The Greek fascists have been active against the growing insurgency. The organization hardcore fascist Golden Dawn, a group allied with the National Alliance in the U.S., has mobilized it’s fighting core to attack rioters and assist police in arrests. They have been seen carrying clubs and knives openly, in groups as large as 50 in formation lines with the riot police. It’s been said that the cop who killed Alexandros came from a fascist sympathizing family and cultural scene and had in fact been a member of Golden Dawn at one time.

The uprising has created a crisis on many levels for the Greek, European, and international ruling class. We all know that the international capitalist system is in a crisis of uncertain magnitude and that the system is incredibly vulnerable to a strong challenge. Early attempts by the PASOK (large mainstream socialist party) to use this to ride back into government are now being seen as insufficient to stem the revolt. Similarly the Greek Communist Party’s efforts at pacifying the movement (physical attempts to end the occupations, calls for “national unity”, etc) have been rebuffed. A general strike previously called was scaled back by the reformist Union leaders in an attempt to shield their membership from the youth in the streets.

Today in Greece there is a national student march.

Going forward it will be interesting to watch for these things:

*To what degree working-class people across age and industry join the movement – this will be key to whether this can become a full on revolutionary challenge.

*To what degree immigrant and Greek workers and youth are able to remain united, and to what degree Greeks are willing to stand-up for the immigrants and against the propaganda that is already being used to divide those in the streets (“students vs. hooligans”)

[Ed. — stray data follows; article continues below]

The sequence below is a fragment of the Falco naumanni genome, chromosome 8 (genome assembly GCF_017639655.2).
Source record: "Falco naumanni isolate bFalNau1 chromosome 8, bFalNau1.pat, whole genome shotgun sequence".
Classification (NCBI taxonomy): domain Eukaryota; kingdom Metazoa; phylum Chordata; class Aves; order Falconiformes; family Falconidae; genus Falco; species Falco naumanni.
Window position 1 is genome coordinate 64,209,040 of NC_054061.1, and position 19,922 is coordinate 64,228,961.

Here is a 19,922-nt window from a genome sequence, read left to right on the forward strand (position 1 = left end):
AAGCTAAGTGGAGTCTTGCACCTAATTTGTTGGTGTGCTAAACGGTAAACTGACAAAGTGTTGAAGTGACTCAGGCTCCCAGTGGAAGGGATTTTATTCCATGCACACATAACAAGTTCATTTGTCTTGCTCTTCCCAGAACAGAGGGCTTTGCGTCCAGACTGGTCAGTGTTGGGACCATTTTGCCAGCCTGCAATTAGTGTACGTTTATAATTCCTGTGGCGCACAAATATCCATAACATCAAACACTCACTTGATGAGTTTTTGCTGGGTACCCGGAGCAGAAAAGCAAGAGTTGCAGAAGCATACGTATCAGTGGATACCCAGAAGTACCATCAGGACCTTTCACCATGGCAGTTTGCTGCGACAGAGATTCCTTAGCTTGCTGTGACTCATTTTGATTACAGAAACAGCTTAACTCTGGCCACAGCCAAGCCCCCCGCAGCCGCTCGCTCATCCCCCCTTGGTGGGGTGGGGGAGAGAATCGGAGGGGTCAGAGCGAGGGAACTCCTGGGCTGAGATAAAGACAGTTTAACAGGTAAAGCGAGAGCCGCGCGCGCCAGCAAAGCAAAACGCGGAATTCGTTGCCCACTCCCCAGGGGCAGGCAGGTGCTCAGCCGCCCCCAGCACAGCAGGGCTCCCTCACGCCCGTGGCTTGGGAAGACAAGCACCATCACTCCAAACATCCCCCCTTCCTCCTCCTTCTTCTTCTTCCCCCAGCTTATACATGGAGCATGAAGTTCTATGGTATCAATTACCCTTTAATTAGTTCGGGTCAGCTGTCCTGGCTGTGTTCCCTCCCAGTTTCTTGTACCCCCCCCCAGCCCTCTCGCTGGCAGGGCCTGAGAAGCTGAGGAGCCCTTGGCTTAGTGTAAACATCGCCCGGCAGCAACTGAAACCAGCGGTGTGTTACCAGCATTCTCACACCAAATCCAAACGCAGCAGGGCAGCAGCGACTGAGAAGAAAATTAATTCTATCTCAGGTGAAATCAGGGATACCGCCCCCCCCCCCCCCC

*To what degree space is opened for challenges to other important aspects of authoritarian rule including gender and sexuality

*To what degree the “occupation/assembly” aspect of the movement spreads, maintains a democratic character, includes workplaces and federates or develops other forms of unity and coordination.

*To what degree the movement spreads across borders – the crisis is international can the insurgent movement become so? Greece is geographically and historically “located” in an interesting position at the borderlands of “Western Europe” within close proximity to Turkey, the Balkans and the Middle East. Could this move beyond Greece, beyond Europe?

*To what degree is the uprising capable of resisting cooptation and containment by the reformist left and trade unions?

*To what degree the fascists continue as active counter-revolutionaries, how effective they are, and how this role is viewed by their international brethren who claim their own “revolutionary” opposition to the system.

*To what degree the Greek police and military will be used against the movement. Greece was under a hated military Junta in the early 70’s and so use of military against the youth could provoke wider layers of support for the insurgency.

*To what degree does the struggle become “armed”? Greece has some history of armed currents on the Left. If the rulers are forced to respond with the hammer, there will be many within the movement anxious to respond/defend by force of arms.